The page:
When running in the heat, the most important factor is to remember to take it easy. Even the most well-conditioned athletes have to be careful, although the more fit a person is, the better that person can cope with running in hot weather. Even climate preference, some people can handle hot a lot better than cold. I am one of them. The best time of the day to run during periods of extreme heat is early in the morning before the sun rises, or late at night after the sun has disappeared. With the high humidity in Rowan County, it is better to run in the morning since humidity gets worse throughout the day and we have been experiencing late afternoon thunderstorms. If it is unavoidable to run at these times, run in shaded areas such as trails. Avoid running on long, open blacktop roads. The dark surfaces of the roads absorb heat and cause hotter conditions.
Now, of course you can run on an indoor track or treadmills that are located in a well air conditioned area. We have both at our YMCA. If you have been running inside and want to run outside take extra precautions since your body is not used to the heat.
Run small circuits close to where you start. Therefore, if you start to feel the affects of the heat, you can stop before causing serious damage to your health. When running in hot weather, it is advisable to wear lightweight and light colored outfits. Outfits with the words “cool-max” or “dri-fit” are great. They stay a lot drier and they are very lightweight.
Hydrate, hydrate, hydrate! All runners running in heat should abundantly hydrate themselves before the start of a run. (Remember, when you are thirsty, you are already dehydrated.) The longer the distance, the more fluid is lost. During all runs in hot weather, the runner should attempt to drink. Some are able to run with back packs or belts that are designed for runners. Or, plan your route so that you have water fountains/bottles available on a regular basis.
Likewise, it is important to drink after the run to keep the body hydrated. Hot, humid conditions promote sweating, which in return can cause dehydration. Sweating is good for you (really!) because it cools your body. But, when you lose too much water, you become dehydrated.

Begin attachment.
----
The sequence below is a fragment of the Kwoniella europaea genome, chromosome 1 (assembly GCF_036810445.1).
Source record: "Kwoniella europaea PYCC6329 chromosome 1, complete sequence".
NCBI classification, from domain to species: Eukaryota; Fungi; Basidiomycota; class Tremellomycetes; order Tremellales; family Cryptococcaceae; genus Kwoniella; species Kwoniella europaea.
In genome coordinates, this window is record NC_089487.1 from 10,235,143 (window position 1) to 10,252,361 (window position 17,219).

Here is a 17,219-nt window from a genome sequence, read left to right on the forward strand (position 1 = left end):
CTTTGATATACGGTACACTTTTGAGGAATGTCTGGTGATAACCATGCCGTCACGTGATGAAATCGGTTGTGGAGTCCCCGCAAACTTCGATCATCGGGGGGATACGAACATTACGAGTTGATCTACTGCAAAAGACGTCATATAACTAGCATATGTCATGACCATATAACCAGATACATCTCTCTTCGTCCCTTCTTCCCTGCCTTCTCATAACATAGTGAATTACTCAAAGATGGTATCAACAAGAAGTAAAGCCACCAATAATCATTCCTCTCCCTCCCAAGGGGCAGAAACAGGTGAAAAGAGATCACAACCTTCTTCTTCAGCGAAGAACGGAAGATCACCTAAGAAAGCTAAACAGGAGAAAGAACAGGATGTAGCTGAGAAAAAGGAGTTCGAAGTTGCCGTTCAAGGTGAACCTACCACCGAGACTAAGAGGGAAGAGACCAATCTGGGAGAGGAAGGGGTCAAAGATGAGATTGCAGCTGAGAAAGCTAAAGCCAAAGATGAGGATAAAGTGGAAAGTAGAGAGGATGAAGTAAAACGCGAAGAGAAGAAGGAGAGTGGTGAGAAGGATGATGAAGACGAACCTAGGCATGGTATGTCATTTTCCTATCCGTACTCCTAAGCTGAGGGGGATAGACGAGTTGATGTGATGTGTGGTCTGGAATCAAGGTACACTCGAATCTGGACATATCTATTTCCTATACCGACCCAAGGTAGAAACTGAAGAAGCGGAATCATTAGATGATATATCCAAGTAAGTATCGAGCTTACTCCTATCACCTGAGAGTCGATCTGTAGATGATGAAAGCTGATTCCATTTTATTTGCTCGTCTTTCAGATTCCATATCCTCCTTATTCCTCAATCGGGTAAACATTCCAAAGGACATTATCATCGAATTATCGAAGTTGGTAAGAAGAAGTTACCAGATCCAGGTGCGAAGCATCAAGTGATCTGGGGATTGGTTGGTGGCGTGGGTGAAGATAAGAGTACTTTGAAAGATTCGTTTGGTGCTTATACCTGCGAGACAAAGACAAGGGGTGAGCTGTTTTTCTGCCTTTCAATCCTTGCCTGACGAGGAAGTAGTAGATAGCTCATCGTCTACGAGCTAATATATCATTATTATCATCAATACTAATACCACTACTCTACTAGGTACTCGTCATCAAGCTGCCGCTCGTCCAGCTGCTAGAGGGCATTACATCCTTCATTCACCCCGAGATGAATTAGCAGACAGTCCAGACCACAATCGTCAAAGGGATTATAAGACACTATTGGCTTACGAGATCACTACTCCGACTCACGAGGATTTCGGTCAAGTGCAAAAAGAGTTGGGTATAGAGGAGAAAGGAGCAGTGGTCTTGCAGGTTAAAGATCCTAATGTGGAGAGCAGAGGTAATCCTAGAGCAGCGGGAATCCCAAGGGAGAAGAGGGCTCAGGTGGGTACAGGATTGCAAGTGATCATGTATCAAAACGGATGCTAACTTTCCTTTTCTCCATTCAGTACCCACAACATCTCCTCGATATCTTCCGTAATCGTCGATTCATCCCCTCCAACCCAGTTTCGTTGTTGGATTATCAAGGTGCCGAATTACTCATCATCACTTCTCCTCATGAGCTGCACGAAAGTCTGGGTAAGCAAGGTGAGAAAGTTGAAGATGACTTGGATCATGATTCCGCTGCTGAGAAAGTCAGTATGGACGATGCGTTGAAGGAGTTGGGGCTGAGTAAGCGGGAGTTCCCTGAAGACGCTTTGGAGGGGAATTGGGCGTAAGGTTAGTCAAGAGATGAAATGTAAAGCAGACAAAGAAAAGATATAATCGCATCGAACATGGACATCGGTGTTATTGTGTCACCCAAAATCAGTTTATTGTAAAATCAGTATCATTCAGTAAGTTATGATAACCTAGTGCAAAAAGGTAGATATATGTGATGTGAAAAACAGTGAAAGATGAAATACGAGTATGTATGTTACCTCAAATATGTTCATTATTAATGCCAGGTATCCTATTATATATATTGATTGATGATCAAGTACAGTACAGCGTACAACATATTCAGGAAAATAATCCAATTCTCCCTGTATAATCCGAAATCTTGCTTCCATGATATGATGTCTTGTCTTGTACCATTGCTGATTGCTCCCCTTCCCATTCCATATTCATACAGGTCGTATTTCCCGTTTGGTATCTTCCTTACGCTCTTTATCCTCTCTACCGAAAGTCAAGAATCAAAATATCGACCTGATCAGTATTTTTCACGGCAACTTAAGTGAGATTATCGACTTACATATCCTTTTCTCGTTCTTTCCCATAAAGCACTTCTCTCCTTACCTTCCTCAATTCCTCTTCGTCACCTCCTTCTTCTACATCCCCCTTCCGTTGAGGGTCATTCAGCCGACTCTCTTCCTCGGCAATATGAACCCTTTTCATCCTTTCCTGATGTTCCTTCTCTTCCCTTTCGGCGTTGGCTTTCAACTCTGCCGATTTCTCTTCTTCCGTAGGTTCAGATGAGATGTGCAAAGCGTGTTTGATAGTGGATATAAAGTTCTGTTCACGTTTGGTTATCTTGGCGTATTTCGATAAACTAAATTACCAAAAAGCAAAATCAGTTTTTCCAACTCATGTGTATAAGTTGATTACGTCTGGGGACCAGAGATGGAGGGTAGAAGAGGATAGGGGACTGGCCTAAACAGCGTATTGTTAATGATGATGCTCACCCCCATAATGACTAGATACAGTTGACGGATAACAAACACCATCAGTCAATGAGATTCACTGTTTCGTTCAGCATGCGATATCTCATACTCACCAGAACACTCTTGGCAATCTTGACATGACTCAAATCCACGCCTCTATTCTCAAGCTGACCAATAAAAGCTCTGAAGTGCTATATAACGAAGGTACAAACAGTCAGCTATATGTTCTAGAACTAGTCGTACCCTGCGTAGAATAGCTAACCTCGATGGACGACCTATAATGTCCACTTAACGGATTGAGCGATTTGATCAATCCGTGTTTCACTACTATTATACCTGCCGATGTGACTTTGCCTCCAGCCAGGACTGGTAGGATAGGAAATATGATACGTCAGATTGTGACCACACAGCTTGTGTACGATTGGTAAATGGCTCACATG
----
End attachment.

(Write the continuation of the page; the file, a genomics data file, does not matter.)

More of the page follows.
Remember that some decongestants, such as ones allergy sufferers might take, can also contribute to dehydration; likewise for other popular beverages such as coffee and alcohol.
Don’t expect that you can make up for several days of not drinking enough by downing two cups of a sports drink before your next long run or race.
The average (sedentary) person needs around eight 8-ounce glasses of fluid a day. Runners need more, at least sixteen 8 -ounce glasses daily. Another good way to get your correct intake of water is half of your bodyweight in ounces.
Two hours before your daily summer workout or race, you should drink 16 ounces of fluid.
Ten minutes before you start your run, drink another one or two cups of water or a sports drink. Drinking early and drinking often is the key. It is advised you should drink immediately after finishing a run (in intervals) Advised is a minimum of 16 ounces for every 30 minutes you ran.
If you don’t, the following could happen:
• Heat cramps: a very painful cramp that rarely “work themselves out.”
What to do:
• Stop running.
• Drink fluids immediately (Sports drinks as well as water)
• Massage the muscles once the pain begins to subside.
• Cool your body with wet towel
• Get out of the sun!
• Heat exhaustion: very serious and can lead to heat stroke. Symptoms are:
• Dizziness and “goose bumps”
• Nausea (sometimes accompanied with vomiting)
• Moderate to a severe headache
• Weak legs
• Lack of coordination
• Rapid pulse
• Heavy sweating often accompanied by moist and cold skin
• Muscle cramping
What to do:
• Stop running
• Get medical attention
• Get out of the sun
• Drink large amount of fluids (in intervals), including sports drinks.
• Lie down and elevate your feet above your heart.
• Loosen clothing.
• Heat stroke (Which can be fatal!): Unfortunately runners will sometimes ignore the symptoms of heat exhaustion and will continue to push themselves until they are nearing a total thermoregulatory breakdown. Symptoms are very similar to those of heat exhaustion, but rapidly progress to:
• Weakness in the legs to the point that the runner may fall
• Strange behavior
• “Fuzzy” thinking
• Rapid pulse
• Hot/dry skin
• Body temp of 104 or higher
• Lack of consciousness
• Convulsions or seizures
Someone suffering a heat stroke needs immediate medical attention. They should be moved out of the sun, cooled by either rubbing their body with ice or immersing them in cold water and given fluids intravenously.
So please follow the recommendations to stay hydrated and cool. If you don’t, you are not running to improve your health anymore, you are putting your health in jeopardy.
Ester H Marsh, ACSM Cpt Associate Executive and Health and Fitness Director JF Hurley Family YMCA